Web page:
Results tagged ‘ Bob Geren ’

Postgame quick hits

Notes from today’s intrasquad game (which ended with a 5-3 score, but who’s keeping track?):

Coco Crisp, as expected, filled the DH role today. After the game, manager Bob Geren said Crisp won’t be starting in the outfield “for a while” — most likely not until the end of Spring Training in order to give him time to complete rehab of his surgically-repaired shoulder.

Geren noted that both Brett Anderson and Dallas Braden threw well. Braden, especially, was sharp with his control. “Considering he’s had the most time off,” Geren said, “he threw exceptional.”

Michael Taylor tallied two hits — both which were hit extremely hard — and an RBI while getting time in left field. Other top prospect Chris Carter played an inning at first and even held Taylor there at one point during the game. Makes you wonder when the two of them will play on the same field in Oakland.

Geren wasn’t too impressed — but mostly indifferent — with some of the younger pitchers, including Pedro Figueroa, John Meloan, Fautino De Los Santos and Fernando Hernandez. But, “it was their first time out there, so the command wasn’t where it needs to be.” However, the A’s skipper did note that he liked what he saw from Tyson Ross, who threw a “real good” slider, cutter and fastball.

Kevin Kouzmanoff didn’t see any action because of a bruised right shin, but he told me this afternoon that he should be good to go tomorrow. The bruise came from what Kouz described as a “really hard-hit line drive” off the bat of Adam Rosales. He couldn’t run today, but he did manage to hit … and get some dishes done in the A’s kitchen. “This is what they make you do when you’re not playing,” he joked.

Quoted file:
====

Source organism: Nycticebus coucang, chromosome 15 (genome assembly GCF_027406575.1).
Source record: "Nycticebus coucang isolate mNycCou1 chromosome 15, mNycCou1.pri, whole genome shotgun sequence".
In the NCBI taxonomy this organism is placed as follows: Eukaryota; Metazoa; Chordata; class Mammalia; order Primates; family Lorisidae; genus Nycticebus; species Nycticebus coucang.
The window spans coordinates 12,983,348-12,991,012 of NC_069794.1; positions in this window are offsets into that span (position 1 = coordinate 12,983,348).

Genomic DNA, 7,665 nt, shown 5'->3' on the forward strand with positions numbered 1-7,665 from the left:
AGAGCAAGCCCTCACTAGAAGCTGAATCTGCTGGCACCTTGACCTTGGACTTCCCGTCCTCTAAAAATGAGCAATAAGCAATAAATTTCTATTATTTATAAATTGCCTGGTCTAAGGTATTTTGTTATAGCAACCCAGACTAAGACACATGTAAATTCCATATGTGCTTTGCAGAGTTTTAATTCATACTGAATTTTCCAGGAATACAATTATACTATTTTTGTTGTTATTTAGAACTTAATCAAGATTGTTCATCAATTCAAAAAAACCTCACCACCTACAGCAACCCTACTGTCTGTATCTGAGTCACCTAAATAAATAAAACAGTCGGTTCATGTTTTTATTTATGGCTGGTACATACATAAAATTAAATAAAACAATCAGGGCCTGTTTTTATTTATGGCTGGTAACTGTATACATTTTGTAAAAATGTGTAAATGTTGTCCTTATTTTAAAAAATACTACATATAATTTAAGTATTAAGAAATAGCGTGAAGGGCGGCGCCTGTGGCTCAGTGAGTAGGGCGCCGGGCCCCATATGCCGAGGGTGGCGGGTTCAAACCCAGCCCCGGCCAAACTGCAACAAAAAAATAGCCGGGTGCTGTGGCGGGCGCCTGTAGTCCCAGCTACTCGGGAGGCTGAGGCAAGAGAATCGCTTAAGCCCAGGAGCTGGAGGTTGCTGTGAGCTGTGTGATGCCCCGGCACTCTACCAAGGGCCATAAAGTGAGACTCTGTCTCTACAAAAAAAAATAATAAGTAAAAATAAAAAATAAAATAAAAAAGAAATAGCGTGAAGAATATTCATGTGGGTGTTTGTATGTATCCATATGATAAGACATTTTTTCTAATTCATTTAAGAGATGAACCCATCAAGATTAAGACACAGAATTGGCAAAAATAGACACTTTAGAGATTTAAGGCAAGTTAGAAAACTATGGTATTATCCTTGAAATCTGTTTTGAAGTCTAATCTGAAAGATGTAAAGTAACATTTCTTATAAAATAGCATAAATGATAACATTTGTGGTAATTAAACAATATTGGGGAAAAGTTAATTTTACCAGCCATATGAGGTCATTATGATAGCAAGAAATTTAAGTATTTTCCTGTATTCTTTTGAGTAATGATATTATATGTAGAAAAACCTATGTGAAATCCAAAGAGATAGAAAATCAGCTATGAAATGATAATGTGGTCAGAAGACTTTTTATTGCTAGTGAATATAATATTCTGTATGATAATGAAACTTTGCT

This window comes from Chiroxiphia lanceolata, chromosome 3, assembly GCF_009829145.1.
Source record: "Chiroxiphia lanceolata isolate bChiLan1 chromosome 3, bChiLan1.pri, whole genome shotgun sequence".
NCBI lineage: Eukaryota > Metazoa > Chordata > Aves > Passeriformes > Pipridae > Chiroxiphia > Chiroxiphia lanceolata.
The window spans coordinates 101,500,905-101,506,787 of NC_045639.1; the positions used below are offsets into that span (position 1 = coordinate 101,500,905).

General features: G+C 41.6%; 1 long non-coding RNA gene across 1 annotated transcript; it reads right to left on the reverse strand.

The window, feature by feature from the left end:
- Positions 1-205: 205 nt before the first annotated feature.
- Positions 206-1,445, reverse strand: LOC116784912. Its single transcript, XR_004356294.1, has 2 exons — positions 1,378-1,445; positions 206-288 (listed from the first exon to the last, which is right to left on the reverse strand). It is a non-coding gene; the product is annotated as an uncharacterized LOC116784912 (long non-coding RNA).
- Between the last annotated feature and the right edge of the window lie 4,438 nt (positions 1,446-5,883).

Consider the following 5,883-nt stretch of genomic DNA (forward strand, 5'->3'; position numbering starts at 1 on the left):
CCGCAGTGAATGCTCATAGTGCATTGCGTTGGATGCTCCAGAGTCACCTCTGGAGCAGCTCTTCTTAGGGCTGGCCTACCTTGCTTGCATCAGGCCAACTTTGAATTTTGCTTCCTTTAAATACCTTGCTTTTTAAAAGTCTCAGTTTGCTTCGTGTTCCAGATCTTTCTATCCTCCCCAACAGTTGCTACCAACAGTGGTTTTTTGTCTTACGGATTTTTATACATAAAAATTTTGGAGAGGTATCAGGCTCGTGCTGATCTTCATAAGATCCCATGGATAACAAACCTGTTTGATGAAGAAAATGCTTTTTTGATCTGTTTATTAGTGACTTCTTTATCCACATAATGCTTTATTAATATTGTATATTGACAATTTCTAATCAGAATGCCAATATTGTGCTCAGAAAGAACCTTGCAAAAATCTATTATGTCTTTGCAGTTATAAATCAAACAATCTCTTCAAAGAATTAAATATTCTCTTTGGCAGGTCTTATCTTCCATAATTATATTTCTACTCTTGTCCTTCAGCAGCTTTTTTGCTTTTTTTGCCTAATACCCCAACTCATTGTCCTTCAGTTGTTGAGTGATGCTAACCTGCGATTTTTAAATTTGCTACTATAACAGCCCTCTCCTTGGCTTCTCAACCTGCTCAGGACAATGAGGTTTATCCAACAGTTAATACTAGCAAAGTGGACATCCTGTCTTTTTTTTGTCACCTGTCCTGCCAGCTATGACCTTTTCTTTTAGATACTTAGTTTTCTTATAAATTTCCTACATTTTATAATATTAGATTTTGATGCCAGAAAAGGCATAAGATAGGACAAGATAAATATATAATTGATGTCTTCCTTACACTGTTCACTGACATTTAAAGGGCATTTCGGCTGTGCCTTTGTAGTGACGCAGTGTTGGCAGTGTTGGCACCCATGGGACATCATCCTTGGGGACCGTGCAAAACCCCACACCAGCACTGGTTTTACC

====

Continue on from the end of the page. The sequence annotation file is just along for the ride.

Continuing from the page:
Sunday notes: Sheets, Cahill and more

Tidbits from a rather quiet Sunday that saw way too much rain pound Phoenix Muni for the majority of the day:

Ben Sheets threw live BP and said everything felt great. Among those who stood in against him: Ryan Sweeney, Daric Barton, Kevin Kouzmanoff and Jake Fox. As I’ve noted before, Sheets has turned out to be quite the character around the clubhouse. On the mound, though, he turns into a completely different creature. Very intense. Less than five minutes after walking off the mound, though, he was back to his joking self. And if anything, he learned to stay away from the Mexican burrito spread right before he heads out to throw…

Bob Geren was very impressed with Trevor Cahill’s BP session today and said his performance was “the best I’ve seen from him.” Looked like he had all his pitches working for him, and he was getting quite the response from guys watching him in the dugout.

As you’ve probably already read here, the A’s signed veteran right-handers Jason Jennings and Brett Tomko today. Buzz is already circulating about what these moves mean for the current pitching staff. Are these additions simply Billy Beane’s way of adding more depth to a team with a longstanding injury history, or might this bring to question Justin Duchscherer and Sheets’ health? Hard to say right now, but I’d like to hear your thoughts.

I was told today that the A’s exhibition opener against the Cubs on Thursday will be on the radio for the first time in more than a decade. So for those of you within range of KTRB-860 in the Bay Area, you’ll be able to listen to all the sights and sounds of Oakland’s opener.

And if you didn’t get a chance to see this video of Rickey Henderson lending some advice to Rajai Davis, make sure you do so.

One final note to leave with you: As Jayson Stark observed today, this is the last Sunday without a baseball game to watch until November 7.

Wednesday warmups

11:20 a.m.: Not much news out of A’s camp this morning when we met with Bob Geren, so we spent most of his pre-stretch media session talking about some of the intricacies of the game, which brought up the memorable base running blunders in the 2003 playoffs against the Red Sox. Always good to get Geren animated and out of his shell a bit. Anyways, some morning tidbits for you: